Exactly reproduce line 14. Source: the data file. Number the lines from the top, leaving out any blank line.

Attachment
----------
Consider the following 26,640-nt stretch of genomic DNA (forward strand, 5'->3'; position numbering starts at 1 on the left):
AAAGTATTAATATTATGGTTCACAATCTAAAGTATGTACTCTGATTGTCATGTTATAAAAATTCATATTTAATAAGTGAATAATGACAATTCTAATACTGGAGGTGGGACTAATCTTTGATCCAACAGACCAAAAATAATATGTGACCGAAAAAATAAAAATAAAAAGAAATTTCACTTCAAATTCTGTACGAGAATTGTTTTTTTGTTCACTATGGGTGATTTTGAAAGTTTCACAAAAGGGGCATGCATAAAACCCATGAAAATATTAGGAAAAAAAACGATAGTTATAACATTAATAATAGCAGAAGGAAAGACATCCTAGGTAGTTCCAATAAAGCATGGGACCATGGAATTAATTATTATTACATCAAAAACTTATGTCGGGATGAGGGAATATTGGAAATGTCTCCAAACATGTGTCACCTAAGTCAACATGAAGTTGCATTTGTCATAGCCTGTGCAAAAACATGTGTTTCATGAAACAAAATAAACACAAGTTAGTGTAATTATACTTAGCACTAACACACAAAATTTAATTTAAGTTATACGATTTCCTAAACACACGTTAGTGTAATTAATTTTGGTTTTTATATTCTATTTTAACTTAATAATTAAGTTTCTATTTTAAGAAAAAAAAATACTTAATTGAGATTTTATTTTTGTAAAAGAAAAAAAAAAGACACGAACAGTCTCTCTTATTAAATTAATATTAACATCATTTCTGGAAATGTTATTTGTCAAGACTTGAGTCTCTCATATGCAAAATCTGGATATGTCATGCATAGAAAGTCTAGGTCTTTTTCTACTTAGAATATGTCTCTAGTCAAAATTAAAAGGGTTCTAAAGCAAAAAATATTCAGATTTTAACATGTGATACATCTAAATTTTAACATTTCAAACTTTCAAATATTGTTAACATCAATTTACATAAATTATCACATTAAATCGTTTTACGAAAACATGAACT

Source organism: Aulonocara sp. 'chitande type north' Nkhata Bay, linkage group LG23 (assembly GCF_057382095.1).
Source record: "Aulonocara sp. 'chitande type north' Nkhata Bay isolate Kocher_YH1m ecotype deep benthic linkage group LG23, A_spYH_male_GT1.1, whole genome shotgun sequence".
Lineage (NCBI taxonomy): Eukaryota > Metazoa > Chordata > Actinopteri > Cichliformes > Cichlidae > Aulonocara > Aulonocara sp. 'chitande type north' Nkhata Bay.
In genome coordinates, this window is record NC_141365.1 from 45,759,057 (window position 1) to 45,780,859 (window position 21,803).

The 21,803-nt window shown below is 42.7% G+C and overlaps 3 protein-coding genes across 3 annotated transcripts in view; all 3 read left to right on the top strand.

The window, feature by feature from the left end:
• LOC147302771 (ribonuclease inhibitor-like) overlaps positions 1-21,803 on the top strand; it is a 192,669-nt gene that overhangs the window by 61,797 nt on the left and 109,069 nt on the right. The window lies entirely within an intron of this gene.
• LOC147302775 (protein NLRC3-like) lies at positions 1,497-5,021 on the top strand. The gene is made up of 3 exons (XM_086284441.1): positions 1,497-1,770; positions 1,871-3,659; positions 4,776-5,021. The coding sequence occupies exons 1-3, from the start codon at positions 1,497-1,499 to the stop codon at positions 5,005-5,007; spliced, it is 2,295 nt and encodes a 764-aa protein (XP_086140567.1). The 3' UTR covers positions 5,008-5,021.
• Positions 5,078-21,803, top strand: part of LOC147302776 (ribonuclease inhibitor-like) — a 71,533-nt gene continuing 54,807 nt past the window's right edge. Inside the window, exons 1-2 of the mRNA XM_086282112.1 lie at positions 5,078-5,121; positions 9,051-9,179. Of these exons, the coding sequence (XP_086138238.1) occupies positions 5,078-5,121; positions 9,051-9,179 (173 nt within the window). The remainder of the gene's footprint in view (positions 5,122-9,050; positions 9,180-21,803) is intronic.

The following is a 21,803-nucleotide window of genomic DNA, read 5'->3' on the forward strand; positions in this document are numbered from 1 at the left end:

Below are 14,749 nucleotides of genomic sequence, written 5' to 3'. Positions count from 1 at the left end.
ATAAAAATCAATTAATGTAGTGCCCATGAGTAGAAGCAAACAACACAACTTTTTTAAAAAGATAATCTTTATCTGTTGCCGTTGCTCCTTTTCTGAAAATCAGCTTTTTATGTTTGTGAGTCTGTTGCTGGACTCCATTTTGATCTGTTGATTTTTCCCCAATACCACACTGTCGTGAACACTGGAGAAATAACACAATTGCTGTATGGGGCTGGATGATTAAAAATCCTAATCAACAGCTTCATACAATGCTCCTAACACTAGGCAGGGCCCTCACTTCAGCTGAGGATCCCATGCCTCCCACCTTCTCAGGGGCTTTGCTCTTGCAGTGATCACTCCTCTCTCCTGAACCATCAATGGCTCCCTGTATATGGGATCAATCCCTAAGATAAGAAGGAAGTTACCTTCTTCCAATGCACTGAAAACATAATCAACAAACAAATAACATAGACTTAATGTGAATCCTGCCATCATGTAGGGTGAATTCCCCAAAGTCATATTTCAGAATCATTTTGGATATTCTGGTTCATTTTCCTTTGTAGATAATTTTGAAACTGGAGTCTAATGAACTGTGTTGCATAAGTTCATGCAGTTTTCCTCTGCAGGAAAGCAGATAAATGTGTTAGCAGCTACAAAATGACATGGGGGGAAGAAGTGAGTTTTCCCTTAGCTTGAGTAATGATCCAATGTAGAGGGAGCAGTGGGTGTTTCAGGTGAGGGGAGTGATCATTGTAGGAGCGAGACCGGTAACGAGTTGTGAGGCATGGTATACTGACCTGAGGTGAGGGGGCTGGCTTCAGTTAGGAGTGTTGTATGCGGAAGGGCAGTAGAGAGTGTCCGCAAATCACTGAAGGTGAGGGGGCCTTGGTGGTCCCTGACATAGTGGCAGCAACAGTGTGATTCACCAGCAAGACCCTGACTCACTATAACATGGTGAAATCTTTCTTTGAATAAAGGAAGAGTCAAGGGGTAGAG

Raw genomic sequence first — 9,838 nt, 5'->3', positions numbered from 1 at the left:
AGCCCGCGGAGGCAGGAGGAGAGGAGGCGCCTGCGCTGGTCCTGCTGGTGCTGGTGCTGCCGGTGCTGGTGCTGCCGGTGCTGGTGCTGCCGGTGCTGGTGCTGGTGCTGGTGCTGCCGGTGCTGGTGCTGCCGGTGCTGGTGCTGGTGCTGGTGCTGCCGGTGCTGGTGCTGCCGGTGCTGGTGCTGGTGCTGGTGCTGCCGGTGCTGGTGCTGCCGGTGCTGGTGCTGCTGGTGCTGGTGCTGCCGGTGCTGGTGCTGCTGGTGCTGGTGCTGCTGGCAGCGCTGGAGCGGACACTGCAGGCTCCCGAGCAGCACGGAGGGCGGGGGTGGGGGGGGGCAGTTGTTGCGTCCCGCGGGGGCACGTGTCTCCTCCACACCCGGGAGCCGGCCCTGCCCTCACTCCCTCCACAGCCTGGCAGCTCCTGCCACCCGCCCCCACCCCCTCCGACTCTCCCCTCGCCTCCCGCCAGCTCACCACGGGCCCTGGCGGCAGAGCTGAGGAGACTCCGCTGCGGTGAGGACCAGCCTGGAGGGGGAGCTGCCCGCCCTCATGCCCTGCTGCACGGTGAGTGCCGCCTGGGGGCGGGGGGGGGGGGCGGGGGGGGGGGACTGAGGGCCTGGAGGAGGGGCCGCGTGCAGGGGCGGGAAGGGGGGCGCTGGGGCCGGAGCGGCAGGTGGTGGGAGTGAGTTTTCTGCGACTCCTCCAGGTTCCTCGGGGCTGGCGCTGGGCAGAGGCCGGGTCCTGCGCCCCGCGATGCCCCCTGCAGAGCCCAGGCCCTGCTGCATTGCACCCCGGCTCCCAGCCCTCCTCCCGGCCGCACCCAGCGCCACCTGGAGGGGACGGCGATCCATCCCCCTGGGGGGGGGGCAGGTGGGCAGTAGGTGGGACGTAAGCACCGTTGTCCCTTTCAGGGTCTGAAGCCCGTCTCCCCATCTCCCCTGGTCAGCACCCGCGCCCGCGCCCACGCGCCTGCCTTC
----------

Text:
ATAAAAATCAATTAATGTAGTGCCCATGAGTAGAAGCAAACAACACAACTTTTTTAAAAAGATAATCTTTATCTGTTGCCGTTGCTCCTTTTCTGAAAATCAGCTTTTTATGTTTGTGAGTCTGTTGCTGGACTCCATTTTGATCTGTTGATTTTTCCCCAATACCACACTGTCGTGAACACTGGAGAAATAACACAATTGCTGTATGGGGCTGGATGATTAAAAATCCTAATCAACAGCTTCATACAATGCTCCTAACACTAGGCAGGGCCCTCACTTCAGCTGAGGATCCCATGCCTCCCACCTTCTCAGGGGCTTTGCTCTTGCAGTGATCACTCCTCTCTCCTGAACCATCAATGGCTCCCTGTATATGGGATCAATCCCTAAGATAAGAAGGAAGTTACCTTCTTCCAATGCACTGAAAACATAATCAACAAACAAATAACATAGACTTAATGTGAATCCTGCCATCATGTAGGGTGAATTCCCCAAAGTCATATTTCAGAATCATTTTGGATATTCTGGTTCATTTTCCTTTGTAGATAATTTTGAAACTGGAGTCTAATGAACTGTGTTGCATAAGTTCATGCAGTTTTCCTCTGCAGGAAAGCAGATAAATGTGTTAGCAGCTACAAAATGACATGGGGGGAAGAAGTGAGTTTTCCCTTAGCTTGAGTAATGATCCAATGTAGAGGGAGCAGTGGGTGTTTCAGGTGAGGGGAGTGATCATTGTAGGAGCGAGACCGGTAACGAGTTGTGAGGCATGGTATACTGACCTGAGGTGAGGGGGCTGGCTTCAGTTAGGAGTGTTGTATGCGGAAGGGCAGTAGAGAGTGTCCGCAAATCACTGAAGGTGAGGGGGCCTTGGTGGTCCCTGACATAGTGGCAGCAACAGTGTGATTCACCAGCAAGACCCTGACTCACTATAACATGGTGAAATCTTTCTTTGAATAAAGGAAGAGTCAAGGGGTAGAG